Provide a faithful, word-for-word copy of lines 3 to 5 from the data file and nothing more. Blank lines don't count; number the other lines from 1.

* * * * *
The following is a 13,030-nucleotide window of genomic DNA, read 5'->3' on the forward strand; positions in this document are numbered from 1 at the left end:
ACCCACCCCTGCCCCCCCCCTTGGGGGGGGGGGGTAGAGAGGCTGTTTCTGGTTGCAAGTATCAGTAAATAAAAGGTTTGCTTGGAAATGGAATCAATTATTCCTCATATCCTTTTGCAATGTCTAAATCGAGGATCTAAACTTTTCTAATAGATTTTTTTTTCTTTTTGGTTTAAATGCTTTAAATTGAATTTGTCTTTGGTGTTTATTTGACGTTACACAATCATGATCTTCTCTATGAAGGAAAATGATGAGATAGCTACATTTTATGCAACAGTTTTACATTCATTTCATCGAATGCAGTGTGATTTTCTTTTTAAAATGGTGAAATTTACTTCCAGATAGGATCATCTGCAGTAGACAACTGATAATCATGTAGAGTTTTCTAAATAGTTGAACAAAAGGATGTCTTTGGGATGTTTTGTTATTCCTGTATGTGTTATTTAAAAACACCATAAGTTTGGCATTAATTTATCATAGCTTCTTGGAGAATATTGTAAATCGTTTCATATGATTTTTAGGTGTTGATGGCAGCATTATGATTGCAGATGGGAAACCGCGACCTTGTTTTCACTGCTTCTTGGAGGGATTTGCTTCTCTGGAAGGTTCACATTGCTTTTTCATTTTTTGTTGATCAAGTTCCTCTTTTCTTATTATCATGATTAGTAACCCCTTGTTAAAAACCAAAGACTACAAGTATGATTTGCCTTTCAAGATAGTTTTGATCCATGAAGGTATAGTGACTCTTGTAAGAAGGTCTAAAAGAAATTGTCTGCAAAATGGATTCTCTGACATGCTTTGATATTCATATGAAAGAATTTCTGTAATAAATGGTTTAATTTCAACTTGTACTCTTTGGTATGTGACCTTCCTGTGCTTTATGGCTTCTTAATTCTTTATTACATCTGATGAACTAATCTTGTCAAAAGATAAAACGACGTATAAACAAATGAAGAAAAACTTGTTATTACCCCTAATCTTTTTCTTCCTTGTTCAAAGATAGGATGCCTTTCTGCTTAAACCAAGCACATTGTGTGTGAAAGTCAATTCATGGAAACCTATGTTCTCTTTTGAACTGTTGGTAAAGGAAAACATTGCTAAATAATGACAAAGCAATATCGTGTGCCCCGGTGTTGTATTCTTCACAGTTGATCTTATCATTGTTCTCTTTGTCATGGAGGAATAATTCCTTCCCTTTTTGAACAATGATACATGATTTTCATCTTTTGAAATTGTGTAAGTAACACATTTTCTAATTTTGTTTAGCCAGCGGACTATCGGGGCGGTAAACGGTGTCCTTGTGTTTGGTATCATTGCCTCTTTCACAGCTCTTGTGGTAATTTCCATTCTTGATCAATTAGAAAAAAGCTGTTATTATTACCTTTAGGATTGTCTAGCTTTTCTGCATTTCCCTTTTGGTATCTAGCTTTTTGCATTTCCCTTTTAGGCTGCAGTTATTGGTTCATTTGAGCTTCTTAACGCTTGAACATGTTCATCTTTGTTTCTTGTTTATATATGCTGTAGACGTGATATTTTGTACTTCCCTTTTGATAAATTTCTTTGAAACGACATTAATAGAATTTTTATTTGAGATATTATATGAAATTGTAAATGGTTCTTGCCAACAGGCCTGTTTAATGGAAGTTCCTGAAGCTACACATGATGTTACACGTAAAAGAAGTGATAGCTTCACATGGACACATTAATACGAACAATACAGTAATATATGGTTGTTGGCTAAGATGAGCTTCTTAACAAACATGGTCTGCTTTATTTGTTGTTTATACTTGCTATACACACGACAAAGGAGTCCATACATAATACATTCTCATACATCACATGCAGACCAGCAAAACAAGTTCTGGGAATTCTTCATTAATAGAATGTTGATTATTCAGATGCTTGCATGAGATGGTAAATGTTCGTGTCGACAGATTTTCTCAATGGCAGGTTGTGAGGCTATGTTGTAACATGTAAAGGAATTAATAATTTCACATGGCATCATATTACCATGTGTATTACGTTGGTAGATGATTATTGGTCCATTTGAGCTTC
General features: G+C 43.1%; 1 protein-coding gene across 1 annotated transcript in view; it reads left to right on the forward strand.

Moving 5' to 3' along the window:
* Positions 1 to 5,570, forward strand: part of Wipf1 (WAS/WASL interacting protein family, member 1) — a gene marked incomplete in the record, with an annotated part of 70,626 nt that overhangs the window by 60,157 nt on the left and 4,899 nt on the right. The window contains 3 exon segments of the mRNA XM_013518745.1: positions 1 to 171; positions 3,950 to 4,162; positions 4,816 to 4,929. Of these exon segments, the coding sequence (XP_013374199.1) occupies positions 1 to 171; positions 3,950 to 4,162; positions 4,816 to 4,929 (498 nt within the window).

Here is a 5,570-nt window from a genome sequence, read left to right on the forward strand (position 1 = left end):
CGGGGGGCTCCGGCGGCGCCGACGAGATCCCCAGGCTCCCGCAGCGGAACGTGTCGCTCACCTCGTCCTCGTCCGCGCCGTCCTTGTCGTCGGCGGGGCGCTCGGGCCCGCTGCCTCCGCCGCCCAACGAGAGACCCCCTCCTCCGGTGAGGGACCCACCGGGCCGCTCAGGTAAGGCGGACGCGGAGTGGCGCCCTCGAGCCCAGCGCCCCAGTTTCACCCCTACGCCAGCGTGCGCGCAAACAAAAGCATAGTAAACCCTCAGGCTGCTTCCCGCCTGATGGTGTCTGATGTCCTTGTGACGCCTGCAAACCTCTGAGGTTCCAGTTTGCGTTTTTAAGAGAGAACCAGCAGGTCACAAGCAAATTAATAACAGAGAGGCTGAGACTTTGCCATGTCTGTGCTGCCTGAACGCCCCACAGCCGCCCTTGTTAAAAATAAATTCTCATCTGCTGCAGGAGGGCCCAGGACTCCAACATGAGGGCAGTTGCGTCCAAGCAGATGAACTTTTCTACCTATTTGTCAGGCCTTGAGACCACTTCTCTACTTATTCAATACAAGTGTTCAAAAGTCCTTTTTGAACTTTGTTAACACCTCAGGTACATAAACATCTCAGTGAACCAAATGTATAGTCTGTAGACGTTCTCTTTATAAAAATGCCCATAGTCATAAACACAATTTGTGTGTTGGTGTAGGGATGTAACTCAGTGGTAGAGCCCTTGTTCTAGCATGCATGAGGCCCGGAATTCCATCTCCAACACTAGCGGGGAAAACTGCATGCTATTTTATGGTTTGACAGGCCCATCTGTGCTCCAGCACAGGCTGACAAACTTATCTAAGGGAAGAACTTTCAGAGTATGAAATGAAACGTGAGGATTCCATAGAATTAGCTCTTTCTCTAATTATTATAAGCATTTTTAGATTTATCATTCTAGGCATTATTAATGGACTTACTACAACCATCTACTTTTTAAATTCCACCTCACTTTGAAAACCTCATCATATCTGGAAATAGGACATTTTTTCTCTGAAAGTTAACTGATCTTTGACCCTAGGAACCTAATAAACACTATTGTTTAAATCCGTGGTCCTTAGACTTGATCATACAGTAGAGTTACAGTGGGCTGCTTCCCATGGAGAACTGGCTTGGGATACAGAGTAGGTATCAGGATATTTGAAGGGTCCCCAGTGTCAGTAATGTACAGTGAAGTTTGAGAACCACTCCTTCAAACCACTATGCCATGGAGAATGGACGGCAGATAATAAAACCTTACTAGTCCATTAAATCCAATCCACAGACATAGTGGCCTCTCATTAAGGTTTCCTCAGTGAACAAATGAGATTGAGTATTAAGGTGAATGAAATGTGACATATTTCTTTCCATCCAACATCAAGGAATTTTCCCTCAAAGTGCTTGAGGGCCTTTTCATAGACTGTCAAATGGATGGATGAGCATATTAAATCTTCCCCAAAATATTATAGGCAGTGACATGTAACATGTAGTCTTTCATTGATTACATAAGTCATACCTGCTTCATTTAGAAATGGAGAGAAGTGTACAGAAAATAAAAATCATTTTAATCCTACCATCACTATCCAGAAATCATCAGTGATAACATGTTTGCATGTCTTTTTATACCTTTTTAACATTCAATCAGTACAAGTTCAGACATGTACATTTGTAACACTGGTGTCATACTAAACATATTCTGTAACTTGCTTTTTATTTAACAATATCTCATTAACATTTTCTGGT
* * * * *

General features: G+C 43.1%; 1 protein-coding gene across 1 annotated transcript in view; it reads left to right on the forward strand.

Moving 5' to 3' along the window:
* Positions 1 to 5,570, forward strand: part of Wipf1 (WAS/WASL interacting protein family, member 1) — a gene marked incomplete in the record, with an annotated part of 70,626 nt that overhangs the window by 60,157 nt on the left and 4,899 nt on the right. The window contains 3 exon segments of the mRNA XM_013518745.1: positions 1 to 171; positions 3,950 to 4,162; positions 4,816 to 4,929. Of these exon segments, the coding sequence (XP_013374199.1) occupies positions 1 to 171; positions 3,950 to 4,162; positions 4,816 to 4,929 (498 nt within the window).